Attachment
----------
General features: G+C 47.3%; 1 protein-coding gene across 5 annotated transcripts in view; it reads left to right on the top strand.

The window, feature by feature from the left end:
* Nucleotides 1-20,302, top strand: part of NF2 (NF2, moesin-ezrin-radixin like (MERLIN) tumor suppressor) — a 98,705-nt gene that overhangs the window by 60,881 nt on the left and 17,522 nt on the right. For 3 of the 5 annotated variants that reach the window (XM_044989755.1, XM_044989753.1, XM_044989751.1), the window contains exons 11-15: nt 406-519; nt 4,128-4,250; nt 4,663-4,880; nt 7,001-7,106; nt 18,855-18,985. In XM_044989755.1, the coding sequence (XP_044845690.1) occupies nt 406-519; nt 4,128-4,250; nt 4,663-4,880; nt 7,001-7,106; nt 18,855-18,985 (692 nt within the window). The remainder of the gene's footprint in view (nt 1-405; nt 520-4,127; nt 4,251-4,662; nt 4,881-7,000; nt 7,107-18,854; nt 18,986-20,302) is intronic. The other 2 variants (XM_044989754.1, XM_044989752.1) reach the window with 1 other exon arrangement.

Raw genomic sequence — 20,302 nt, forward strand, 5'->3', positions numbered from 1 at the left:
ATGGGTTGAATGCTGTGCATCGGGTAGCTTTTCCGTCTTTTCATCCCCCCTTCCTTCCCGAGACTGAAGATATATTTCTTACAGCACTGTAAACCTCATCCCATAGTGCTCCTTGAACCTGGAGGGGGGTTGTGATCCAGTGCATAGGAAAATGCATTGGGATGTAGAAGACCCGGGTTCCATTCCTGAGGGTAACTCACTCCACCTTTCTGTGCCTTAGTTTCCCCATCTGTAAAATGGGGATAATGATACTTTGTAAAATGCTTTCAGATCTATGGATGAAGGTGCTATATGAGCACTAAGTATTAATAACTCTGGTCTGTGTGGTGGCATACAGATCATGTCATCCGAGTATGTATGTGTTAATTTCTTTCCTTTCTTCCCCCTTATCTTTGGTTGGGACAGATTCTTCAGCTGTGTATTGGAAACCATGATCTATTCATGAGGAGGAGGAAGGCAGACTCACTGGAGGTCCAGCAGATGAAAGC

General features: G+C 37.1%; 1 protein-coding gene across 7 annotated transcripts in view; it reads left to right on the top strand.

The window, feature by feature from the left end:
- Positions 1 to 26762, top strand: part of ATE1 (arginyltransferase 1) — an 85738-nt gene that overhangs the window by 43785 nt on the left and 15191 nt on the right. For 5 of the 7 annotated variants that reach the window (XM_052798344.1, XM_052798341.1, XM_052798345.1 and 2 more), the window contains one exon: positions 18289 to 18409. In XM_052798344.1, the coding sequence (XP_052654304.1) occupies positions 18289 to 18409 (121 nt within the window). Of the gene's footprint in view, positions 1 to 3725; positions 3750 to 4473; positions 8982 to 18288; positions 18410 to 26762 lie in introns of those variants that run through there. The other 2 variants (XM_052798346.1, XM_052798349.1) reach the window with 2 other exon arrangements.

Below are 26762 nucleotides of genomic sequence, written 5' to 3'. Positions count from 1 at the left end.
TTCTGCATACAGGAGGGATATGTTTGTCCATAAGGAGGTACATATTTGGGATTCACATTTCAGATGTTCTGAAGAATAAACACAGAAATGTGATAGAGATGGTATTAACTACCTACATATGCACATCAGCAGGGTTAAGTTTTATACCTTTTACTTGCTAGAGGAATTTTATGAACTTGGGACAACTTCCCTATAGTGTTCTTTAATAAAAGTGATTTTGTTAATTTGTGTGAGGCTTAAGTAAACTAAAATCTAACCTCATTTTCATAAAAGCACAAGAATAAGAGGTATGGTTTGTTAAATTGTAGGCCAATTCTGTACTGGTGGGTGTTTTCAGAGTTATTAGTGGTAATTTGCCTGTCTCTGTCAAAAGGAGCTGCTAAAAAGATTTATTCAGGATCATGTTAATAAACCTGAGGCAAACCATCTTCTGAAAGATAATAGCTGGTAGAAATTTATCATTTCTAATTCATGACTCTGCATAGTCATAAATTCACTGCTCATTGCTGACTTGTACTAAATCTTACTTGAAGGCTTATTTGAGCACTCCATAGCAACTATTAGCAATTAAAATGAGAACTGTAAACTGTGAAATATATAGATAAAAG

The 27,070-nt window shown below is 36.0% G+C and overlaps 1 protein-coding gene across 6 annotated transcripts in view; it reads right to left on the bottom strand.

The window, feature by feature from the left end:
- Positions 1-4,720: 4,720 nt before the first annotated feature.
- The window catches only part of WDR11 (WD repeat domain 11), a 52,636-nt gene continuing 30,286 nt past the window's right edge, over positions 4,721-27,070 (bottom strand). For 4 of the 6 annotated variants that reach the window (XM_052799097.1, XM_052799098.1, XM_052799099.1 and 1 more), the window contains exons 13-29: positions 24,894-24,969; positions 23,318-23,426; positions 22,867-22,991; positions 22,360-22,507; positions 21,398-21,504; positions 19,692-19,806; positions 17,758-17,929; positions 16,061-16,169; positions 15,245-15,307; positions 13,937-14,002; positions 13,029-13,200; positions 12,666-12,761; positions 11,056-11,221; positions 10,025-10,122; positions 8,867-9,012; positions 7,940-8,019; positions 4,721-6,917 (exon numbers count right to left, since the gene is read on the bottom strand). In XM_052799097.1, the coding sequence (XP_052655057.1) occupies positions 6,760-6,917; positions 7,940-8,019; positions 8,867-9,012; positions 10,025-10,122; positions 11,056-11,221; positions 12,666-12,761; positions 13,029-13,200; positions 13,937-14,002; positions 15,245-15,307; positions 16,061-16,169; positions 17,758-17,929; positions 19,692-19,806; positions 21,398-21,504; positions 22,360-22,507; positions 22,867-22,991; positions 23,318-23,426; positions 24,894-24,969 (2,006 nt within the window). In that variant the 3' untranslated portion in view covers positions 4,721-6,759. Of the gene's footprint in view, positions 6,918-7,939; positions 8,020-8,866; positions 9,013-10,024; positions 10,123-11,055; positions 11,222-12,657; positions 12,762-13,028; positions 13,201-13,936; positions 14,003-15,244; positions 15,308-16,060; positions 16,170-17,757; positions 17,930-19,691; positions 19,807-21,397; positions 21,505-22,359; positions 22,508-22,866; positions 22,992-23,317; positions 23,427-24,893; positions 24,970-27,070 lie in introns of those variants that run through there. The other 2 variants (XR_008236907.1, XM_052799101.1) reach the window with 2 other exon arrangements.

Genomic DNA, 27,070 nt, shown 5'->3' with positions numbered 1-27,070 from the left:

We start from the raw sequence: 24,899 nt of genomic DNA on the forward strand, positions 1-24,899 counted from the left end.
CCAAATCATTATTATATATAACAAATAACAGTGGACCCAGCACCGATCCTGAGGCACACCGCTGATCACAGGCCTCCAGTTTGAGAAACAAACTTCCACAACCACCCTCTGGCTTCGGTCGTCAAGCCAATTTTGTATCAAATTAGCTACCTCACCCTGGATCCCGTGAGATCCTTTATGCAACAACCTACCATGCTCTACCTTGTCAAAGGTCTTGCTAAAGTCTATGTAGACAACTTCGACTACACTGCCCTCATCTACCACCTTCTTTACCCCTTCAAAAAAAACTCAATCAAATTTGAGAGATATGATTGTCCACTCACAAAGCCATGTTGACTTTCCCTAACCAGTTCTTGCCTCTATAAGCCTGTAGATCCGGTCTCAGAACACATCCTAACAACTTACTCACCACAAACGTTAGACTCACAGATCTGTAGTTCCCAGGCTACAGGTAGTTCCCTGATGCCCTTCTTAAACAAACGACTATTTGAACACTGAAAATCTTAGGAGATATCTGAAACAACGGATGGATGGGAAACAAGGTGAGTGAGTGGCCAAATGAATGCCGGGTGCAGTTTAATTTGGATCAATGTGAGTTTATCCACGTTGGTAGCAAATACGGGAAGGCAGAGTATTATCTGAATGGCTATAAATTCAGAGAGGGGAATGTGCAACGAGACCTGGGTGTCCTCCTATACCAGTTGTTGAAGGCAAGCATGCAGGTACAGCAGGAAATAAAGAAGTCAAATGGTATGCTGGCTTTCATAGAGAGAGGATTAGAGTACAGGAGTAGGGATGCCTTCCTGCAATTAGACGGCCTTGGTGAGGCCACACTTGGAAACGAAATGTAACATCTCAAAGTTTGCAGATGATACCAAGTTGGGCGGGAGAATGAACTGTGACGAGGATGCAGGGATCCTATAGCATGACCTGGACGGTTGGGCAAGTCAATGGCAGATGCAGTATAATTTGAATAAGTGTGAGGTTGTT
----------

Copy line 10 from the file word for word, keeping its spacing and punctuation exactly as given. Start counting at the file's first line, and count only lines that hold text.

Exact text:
TTCTGCATACAGGAGGGATATGTTTGTCCATAAGGAGGTACATATTTGGGATTCACATTTCAGATGTTCTGAAGAATAAACACAGAAATGTGATAGAGATGGTATTAACTACCTACATATGCACATCAGCAGGGTTAAGTTTTATACCTTTTACTTGCTAGAGGAATTTTATGAACTTGGGACAACTTCCCTATAGTGTTCTTTAATAAAAGTGATTTTGTTAATTTGTGTGAGGCTTAAGTAAACTAAAATCTAACCTCATTTTCATAAAAGCACAAGAATAAGAGGTATGGTTTGTTAAATTGTAGGCCAATTCTGTACTGGTGGGTGTTTTCAGAGTTATTAGTGGTAATTTGCCTGTCTCTGTCAAAAGGAGCTGCTAAAAAGATTTATTCAGGATCATGTTAATAAACCTGAGGCAAACCATCTTCTGAAAGATAATAGCTGGTAGAAATTTATCATTTCTAATTCATGACTCTGCATAGTCATAAATTCACTGCTCATTGCTGACTTGTACTAAATCTTACTTGAAGGCTTATTTGAGCACTCCATAGCAACTATTAGCAATTAAAATGAGAACTGTAAACTGTGAAATATATAGATAAAAG